If any of you wish to study the techniques of the grafter this is the book I always recommend. It is called It is called "The Hard Sell" by Trevor Pinch and Colin Clark.

It is a book about British street market grafters mainly, although normal grafting such as I do in stores, exhibitions and fairs are covered too. There is also a section for street entertainers and other vagabonds such as 3 card monte hustlers etc;

The entire psychology is laid out in detail and there is a lot to be learned from it. Professor Clark, one of the authors has made a brief appearance on here in the past and I have had some correspondence with him.


Here is a tiny bit of patter from the market pitchmen to give you a flavour of the kind of thing they say. Let us assume the product is some sort of household goods. (Incidentally we don't call it "patter" or even worse that pretentious word "script". We call it "fanny"---don't ask!)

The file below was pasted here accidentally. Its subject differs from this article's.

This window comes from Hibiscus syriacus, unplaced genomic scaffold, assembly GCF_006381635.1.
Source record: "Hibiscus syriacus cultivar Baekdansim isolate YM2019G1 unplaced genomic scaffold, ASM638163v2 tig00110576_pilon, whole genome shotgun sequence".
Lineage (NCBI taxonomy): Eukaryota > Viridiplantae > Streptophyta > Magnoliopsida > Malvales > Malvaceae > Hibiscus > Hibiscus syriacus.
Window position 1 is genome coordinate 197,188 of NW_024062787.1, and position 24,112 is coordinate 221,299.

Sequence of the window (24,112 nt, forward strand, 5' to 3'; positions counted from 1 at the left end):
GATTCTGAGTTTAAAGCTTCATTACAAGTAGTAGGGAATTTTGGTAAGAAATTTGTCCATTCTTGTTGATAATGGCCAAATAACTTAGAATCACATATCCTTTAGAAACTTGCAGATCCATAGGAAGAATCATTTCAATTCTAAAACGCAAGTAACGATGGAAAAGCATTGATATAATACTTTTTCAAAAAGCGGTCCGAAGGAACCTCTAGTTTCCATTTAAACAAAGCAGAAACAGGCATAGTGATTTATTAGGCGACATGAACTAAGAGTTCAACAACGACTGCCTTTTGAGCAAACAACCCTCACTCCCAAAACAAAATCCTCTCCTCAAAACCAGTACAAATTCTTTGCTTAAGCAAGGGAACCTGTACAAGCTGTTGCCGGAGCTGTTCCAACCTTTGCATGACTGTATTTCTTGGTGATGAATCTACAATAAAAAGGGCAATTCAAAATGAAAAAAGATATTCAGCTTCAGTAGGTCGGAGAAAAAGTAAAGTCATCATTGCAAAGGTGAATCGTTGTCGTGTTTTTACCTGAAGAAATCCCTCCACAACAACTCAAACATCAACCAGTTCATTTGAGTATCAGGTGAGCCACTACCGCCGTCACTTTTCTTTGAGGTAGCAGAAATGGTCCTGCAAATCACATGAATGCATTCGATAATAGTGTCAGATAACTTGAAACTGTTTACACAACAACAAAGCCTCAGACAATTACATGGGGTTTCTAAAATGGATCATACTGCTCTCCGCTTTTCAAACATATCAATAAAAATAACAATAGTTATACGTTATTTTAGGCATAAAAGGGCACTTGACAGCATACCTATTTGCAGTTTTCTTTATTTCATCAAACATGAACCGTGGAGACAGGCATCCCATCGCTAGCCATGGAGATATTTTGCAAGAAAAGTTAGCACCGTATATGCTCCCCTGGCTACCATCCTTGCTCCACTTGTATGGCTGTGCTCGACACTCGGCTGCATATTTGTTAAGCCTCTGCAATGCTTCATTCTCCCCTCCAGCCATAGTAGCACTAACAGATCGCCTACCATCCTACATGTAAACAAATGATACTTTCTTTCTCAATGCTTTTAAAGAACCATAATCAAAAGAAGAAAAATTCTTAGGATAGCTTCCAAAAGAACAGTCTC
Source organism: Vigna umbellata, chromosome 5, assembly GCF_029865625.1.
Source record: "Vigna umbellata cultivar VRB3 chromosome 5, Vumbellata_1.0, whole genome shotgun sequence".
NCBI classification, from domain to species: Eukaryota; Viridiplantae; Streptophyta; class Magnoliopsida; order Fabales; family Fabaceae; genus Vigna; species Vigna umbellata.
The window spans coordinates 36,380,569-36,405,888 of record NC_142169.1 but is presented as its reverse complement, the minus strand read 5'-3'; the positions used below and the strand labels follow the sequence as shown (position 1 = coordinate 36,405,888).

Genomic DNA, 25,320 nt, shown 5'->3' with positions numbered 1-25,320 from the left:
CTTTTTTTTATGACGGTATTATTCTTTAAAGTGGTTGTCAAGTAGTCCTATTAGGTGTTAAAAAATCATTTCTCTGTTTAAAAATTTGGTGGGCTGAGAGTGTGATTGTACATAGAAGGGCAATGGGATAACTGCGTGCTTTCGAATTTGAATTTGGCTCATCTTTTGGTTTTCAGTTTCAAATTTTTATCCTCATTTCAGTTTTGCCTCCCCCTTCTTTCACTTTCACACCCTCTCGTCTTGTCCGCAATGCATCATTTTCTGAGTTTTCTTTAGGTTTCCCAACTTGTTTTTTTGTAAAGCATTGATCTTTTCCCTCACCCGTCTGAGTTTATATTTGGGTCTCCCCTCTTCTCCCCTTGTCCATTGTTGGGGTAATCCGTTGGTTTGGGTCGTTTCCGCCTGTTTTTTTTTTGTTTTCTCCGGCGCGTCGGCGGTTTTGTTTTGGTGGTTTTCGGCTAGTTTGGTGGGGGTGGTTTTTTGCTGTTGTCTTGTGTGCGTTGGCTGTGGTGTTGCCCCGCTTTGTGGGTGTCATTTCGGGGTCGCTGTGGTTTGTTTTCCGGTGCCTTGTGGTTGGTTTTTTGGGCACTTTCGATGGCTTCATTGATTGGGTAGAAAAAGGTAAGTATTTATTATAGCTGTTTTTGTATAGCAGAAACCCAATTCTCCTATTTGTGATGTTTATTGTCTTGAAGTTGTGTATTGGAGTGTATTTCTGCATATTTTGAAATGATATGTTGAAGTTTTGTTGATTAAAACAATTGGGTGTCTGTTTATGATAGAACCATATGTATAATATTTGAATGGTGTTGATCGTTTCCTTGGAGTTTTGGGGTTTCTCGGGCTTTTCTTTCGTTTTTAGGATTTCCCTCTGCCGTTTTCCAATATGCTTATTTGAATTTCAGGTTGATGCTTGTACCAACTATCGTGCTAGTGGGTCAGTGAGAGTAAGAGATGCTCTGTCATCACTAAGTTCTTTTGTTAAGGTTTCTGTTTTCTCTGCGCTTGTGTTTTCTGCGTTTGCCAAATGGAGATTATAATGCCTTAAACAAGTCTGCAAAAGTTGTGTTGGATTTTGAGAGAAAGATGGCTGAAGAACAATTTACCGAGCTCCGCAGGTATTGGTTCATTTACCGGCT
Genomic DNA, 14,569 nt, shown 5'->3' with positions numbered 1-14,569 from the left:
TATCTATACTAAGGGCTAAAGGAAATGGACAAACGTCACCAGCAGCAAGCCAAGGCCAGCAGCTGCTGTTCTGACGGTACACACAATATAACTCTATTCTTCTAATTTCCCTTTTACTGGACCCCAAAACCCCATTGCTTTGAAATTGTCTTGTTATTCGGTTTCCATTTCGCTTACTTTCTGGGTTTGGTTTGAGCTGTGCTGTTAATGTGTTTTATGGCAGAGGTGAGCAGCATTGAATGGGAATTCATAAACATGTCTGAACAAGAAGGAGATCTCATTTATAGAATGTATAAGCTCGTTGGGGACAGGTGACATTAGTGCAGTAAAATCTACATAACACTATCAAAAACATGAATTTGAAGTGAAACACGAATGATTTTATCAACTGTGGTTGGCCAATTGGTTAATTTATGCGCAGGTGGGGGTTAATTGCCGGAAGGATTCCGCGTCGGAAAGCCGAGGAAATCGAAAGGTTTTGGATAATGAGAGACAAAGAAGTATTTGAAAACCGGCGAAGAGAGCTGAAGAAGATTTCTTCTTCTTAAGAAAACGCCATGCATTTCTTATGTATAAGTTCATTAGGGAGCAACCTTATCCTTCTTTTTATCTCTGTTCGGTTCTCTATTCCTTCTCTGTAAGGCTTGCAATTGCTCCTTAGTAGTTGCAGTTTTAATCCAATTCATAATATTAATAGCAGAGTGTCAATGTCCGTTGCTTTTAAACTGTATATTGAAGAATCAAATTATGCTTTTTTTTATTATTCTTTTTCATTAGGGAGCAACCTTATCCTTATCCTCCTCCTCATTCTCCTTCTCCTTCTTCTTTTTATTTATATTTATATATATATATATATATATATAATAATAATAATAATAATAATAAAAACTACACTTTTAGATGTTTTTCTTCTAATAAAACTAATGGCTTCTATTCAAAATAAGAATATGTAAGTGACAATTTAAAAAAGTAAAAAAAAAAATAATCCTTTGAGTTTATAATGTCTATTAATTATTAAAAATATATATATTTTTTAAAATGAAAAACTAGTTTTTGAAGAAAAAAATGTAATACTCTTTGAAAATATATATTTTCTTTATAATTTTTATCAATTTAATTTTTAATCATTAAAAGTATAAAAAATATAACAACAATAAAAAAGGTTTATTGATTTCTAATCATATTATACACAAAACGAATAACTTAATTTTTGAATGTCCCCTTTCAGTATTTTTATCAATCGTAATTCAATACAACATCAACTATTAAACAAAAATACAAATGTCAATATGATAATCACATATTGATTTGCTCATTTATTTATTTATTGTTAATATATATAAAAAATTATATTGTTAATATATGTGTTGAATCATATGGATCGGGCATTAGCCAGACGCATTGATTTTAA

"They are not made in Hong Kong, ding dong, they go wrong, They are BRITISH MADE!" (Mind you my old friend Dennis -a grafter who passed away-- used to say "they are British made but don't let that put you off")

The book would be an excellent one for trade show magicians or in fact anyone interested in the psychology of street wise marketing and salesmanship. Here it is:

https://www.amazon.com/product-reviews/ ... ll_reviews

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Re: Theodore DeLand question for RK

Postby Joe Mckay » July 3rd, 2019, 3:11 am

Following Mark's recommendation I read that book a few years ago. It is very good. It seems the old fashioned markets were a form of street theater where the working classes saw shopping at the markets as partly a form of entertainment as well. My Dad used to love those markets when he was a boy.

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Re: Theodore DeLand question for RK

Postby performer » July 3rd, 2019, 4:43 am